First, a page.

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Cheap and Good: No Excuses Weightlifting

Today, Aunt Toby wants you to think of our little meeting place here as Kitchen Counter Gymnasium. We’re going to talk today about getting more strength into our lives … at home.

So, you say you don’t have the money for a gym membership. Okay – Aunt Toby is good with that.
And you say you have never lifted weights and are just a little bit scared of hurting yourself. Yep – I’m with you there too. And you say that it’s not something you worry about really.

Just hold it right there, bucko.

No one WANTS to choose to not be strong, especially where it counts: in the legs and the back. No one WANTS to choose to hurt themselves, to not be able to pick up their own child or their toddler grandchild. No one WANTS to choose to end up with a broken hip or wrist when they are older.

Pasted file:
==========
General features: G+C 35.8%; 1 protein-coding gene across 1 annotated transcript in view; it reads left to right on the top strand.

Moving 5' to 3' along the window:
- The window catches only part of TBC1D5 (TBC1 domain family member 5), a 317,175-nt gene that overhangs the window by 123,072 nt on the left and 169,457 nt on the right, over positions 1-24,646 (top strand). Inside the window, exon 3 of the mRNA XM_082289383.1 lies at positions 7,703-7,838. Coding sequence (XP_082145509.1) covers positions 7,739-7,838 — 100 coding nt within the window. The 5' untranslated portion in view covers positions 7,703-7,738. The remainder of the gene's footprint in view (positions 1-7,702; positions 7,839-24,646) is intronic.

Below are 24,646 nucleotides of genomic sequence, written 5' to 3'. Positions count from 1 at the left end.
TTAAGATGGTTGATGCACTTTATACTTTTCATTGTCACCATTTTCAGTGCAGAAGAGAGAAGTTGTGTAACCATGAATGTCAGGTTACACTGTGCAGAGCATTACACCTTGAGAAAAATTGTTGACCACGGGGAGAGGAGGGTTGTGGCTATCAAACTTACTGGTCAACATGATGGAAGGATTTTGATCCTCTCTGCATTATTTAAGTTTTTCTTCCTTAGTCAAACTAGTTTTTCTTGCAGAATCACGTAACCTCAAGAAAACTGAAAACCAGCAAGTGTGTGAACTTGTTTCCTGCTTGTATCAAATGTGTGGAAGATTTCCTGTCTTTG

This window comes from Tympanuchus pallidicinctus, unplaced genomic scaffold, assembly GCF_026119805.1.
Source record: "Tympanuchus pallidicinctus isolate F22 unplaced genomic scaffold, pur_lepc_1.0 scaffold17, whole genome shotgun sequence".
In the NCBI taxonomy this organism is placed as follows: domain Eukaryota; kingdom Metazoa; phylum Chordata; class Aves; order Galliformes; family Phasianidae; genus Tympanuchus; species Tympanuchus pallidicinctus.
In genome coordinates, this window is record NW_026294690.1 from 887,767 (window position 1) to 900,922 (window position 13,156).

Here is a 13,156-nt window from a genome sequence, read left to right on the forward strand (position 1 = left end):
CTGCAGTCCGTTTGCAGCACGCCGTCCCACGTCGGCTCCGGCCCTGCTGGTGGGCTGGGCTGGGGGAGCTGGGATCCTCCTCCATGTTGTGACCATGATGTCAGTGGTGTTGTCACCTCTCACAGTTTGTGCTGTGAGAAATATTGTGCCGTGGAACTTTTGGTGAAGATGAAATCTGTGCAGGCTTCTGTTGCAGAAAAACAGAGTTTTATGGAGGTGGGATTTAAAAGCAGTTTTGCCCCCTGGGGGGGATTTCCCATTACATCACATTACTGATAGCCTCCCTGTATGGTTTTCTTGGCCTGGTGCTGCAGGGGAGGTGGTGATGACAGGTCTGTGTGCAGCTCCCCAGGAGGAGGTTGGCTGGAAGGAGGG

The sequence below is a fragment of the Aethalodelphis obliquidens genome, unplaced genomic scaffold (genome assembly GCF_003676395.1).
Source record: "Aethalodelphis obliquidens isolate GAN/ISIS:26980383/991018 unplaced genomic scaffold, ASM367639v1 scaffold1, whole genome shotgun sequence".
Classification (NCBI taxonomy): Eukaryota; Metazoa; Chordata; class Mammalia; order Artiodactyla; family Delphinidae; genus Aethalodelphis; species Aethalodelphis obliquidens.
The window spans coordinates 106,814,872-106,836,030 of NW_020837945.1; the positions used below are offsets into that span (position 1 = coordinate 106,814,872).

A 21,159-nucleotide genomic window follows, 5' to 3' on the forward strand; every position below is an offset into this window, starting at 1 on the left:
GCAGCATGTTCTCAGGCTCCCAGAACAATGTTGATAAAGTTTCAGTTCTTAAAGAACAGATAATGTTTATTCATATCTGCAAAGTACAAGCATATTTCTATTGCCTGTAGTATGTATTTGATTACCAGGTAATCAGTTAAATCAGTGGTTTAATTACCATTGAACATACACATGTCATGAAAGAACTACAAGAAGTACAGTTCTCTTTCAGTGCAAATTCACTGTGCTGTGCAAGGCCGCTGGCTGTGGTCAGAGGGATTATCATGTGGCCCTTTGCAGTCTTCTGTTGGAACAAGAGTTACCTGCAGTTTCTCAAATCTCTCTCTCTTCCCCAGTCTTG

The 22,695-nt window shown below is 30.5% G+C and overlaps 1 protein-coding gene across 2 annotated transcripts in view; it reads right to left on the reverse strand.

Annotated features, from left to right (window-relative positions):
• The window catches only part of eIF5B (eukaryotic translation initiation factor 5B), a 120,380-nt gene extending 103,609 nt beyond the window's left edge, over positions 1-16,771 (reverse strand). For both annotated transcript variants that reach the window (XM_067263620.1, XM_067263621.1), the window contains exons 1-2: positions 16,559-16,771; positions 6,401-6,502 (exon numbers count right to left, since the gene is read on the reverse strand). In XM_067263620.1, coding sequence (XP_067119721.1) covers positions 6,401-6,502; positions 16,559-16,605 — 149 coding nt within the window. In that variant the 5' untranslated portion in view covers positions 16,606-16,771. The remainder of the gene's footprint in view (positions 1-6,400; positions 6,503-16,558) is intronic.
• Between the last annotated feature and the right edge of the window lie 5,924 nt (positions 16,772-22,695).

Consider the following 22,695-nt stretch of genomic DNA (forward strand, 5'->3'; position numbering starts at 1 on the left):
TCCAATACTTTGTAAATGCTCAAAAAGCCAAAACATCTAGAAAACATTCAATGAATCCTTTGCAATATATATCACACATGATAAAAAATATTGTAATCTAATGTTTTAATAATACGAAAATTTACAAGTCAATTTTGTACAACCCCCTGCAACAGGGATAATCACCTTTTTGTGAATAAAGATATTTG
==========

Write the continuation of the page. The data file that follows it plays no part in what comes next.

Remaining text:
We just sort of … allow it to happen.

I’m not that Jack La-whatever-his-name-is who is really ‘long in the tooth’ and who swam in the Pacific and dragged a bunch of boats with his teeth (or whatever it was he did that showed what great shape he’s in). Frankly, your Aunty here is like a lot of you: I sit at a desk all damn day at a computer. I’ve got family cardiac history up the wazoo. My mom broke her wrist in her 80s (and never knew how it happened because she did not fall) and then later on broke her hip. She ended up having to have surgery to install something called a ‘Greenfield Filter’ into her femoral artery so that she wouldn’t end up being killed by a blood clot.

So, what I’m here to talk about today is how to prevent that.

Weightlifting for the Not-Young

“The American College of Sports Medicine now recommends weight training for all people over 50, and even people well into their 90s can benefit. A group of nursing home residents ranging in age from 87 to 96 recently improved their muscle strength by almost 180 percent after just eight weeks of weightlifting, also known as strength training. Adding that much strength is almost like rolling back the clock. Even frail elderly people find their balance improves, their walking pace quickens, and stairs become less of a challenge.